Wednesday 2 December 2020

#053 Not ideal weather for archaeology

Every day's a school day, so the saying goes.

My wheels were in for an MOT at a garage in the Peak District village of Dove Holes. Students of stone age archaeology may be familiar with the Bull Ring henge in the centre. Now surrounded by the village school and a housing development.

Combs Moss - north (OS Maps subscription)

With a couple of hours to pass the time, I went for a walk up to Combs Moss. It was an opportunity to visit a handful of sites which I'm not usually nearby in the course of my work. These were not the iconic places that Peak District archaeology is better known for, such as the Nine Ladies and Arbor Low Stone Circles. But the diminutive, the easily missed. With just a gothic script on the map to indicate that at one time, several thousand years ago, they were imbued with meaning and memory.

Cow Low

The first location was Cow Low. A bronze age burial mound (c 2350 to 701 BC)

Cow Low (OS Maps subscription)

Cow Low appeared indistinct on the approach. Its diameter is around 27 metres. The height, now 1 metre, is much reduced since the Bronze age.

The barrow itself has a depression in it's top, indicating it had once been dug out. According to information on and Derbyshire Monument Record MDR203: Thomas Bateman excavated Cow Low and found a hexagonal cist containing two skeletons and food vessel. He published his book, Bateman's Ten Year Digging - where he describes excavating in 1846 and finding a number of cist burials.

Cow Low

It was only standing atop the burial mound that a more complex set of earth works was revealed. Three circular tiered terraces on the steeper side of the hill. These were probably later features, possibly dug to source stone for walling at the time of the Enclosures Acts. 

In contrast to the December halcyon day before, the weather had turned overnight. From early morning onward, the cloud base had descended. Bringing a water saturated mist which turned to rain the higher I walked and was ultimately supplemented with a gusty breeze.

Next, I ascended to the top of the spur to find Lady Low. Another bronze age burial mound.

Lady Low (OS Maps subscription)

This round barrow is 20 metres diameter and 2 metres high. It showed similar signs of disturbance to Cow Low, although there are no surviving known documents of excavation.

Lady Low

I then just had enough time to gain the upper edge of Combs Moss and handrail the plateau around to Castle Naze. An iron age hillfort with natural cliffs on the north and south west sides.

Castle Naze (OS Maps subscription)

The defensive ramparts, double row ditches, bisecting the far north west corner of the plateau are still very evident. When freshly cut and embellished with palisades, they would have been a formidable obstacle to would-be aggressors.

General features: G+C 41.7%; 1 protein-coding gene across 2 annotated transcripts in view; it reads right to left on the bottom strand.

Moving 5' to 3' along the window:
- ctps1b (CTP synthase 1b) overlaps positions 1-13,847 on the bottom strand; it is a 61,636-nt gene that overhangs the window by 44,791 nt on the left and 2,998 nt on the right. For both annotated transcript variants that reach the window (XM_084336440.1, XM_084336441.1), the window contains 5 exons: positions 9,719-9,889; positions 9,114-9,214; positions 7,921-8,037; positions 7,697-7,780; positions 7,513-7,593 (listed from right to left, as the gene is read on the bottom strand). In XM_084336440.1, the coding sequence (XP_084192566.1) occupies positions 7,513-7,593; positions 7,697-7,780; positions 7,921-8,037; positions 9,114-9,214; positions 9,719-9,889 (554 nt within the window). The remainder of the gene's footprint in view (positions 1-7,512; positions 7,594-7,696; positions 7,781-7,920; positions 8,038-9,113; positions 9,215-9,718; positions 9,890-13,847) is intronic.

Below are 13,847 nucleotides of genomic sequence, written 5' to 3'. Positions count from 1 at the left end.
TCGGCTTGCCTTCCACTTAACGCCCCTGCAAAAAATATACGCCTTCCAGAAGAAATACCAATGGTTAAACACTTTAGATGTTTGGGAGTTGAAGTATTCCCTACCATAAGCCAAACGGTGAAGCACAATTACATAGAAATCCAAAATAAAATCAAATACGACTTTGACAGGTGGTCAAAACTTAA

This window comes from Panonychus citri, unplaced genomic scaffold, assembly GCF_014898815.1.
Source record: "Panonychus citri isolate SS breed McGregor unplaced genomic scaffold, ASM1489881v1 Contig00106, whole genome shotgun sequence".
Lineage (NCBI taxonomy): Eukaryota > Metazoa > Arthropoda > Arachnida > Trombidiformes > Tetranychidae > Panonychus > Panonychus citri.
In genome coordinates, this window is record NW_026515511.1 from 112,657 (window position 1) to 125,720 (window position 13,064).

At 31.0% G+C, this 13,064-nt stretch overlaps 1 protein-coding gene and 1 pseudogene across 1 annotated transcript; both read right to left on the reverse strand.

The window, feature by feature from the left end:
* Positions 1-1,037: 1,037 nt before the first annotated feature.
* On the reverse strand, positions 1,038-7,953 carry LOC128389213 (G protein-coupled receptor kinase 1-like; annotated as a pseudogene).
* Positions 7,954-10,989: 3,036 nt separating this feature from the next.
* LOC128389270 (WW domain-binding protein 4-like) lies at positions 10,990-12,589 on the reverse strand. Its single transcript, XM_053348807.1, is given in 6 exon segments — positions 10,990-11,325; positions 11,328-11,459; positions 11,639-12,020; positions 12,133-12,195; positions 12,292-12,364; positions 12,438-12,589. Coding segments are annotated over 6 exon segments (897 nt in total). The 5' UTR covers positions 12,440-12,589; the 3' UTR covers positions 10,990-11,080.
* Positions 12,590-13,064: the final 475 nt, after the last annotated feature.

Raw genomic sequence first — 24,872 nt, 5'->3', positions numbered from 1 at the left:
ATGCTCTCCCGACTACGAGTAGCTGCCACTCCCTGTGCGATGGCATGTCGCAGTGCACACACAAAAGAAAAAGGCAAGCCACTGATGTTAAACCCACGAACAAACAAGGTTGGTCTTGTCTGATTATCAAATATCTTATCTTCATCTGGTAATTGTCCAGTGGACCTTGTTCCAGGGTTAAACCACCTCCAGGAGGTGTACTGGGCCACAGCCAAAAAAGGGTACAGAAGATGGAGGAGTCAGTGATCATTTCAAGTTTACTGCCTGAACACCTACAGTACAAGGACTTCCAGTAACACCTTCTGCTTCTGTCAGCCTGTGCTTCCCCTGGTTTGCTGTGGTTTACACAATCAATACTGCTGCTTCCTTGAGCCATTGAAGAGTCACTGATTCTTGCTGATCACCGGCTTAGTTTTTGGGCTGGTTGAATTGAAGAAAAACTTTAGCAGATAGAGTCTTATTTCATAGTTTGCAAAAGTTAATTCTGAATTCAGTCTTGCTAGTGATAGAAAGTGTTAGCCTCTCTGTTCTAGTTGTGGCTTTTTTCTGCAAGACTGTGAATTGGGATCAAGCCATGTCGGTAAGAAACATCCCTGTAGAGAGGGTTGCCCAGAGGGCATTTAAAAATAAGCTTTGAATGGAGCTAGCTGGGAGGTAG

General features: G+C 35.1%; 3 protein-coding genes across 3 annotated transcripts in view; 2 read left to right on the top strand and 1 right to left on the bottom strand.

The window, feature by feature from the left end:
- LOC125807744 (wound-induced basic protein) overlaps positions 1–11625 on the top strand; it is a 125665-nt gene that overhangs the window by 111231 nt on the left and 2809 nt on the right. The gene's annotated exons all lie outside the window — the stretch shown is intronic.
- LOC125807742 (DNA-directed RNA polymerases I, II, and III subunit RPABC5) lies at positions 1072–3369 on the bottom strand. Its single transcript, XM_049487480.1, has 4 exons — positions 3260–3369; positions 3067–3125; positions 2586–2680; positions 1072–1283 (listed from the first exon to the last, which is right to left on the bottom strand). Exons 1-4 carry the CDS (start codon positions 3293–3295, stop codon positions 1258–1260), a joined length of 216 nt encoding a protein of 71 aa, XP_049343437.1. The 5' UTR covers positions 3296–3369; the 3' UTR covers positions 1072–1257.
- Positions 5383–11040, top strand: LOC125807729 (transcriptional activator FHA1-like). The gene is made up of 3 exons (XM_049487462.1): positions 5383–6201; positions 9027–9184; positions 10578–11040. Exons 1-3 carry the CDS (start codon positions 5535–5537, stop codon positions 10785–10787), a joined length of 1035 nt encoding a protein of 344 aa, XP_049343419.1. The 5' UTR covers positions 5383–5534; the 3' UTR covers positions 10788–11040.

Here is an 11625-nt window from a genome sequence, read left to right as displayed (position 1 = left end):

Castle Naze ramparts

I looked over the steep face of the Short Edge, through a brief parting of the mist. Below, I saw a colour change in vegetation. A distinct linear shape. That looked like another ditch, I thought. Cross checking the map this was confirmed by chevron earthwork symbols. Further research showed this to be an ascending hollow way, which forms a defensible access to the hill fort.

 J.D.Sainter's plan of Combs moss Hillfort aka Castle Naze (1878) 

According to It was surveyed in 1957 by students from a Nottingham University summer school and The Workers' Educational Association of Buxton, when it was established that the fort had undergone three phases of construction, two of the Iron Age and one Medieval. Obvious differences in the method of construction confirmed that the two prehistoric phases were not contemporary.

Castle Naze aerial photo - Google Maps

It was time to go and I retraced my route. I thought about what route the people that used the fort would have taken. Features in the landscape commonly continue to serve as reference point, even when their original meaning or significance has changed. 

Catle Naze ramparts ditch

Archaeologists often refer to the ritual landscape. But perhaps too readily, things that elude understanding are put into the ritual category. Phenomenology techniques have helped modern archaeologists make better sense of the sites they are studying. More than what's possible by just looking a two dimensional maps. By actually being within the environment and using cues for all the senses, one can achieve a deeper level of insight into how people interacted with their landscape.

Possible trackway, eastern side of Combs Moss

As I walked off the east side of plateau, I didn't think ooh, lets now do some phenomenology. But I did notice what first appeared to be a shallow ditch, with small puddles under sprigs of heather reflecting the grey sky. The ditch widened further and followed the natural line of descent. Not straight down, but contouring, easing the gradient. Aside from a couple of very subtle deviations on contour lines, it wasn't shown on the map. Although it was in common with the natural line I was taking and also heading towards the lower ground and direction of Dove Holes. 

The realisation sprang to mind, that I was perhaps following another trackway ramp. For the Iron Age communities below the eastern side of the plateau to access the defensible structures on higher ground. 

From a day of undemanding expectations and claggy mist, I carried home this little gem of insight.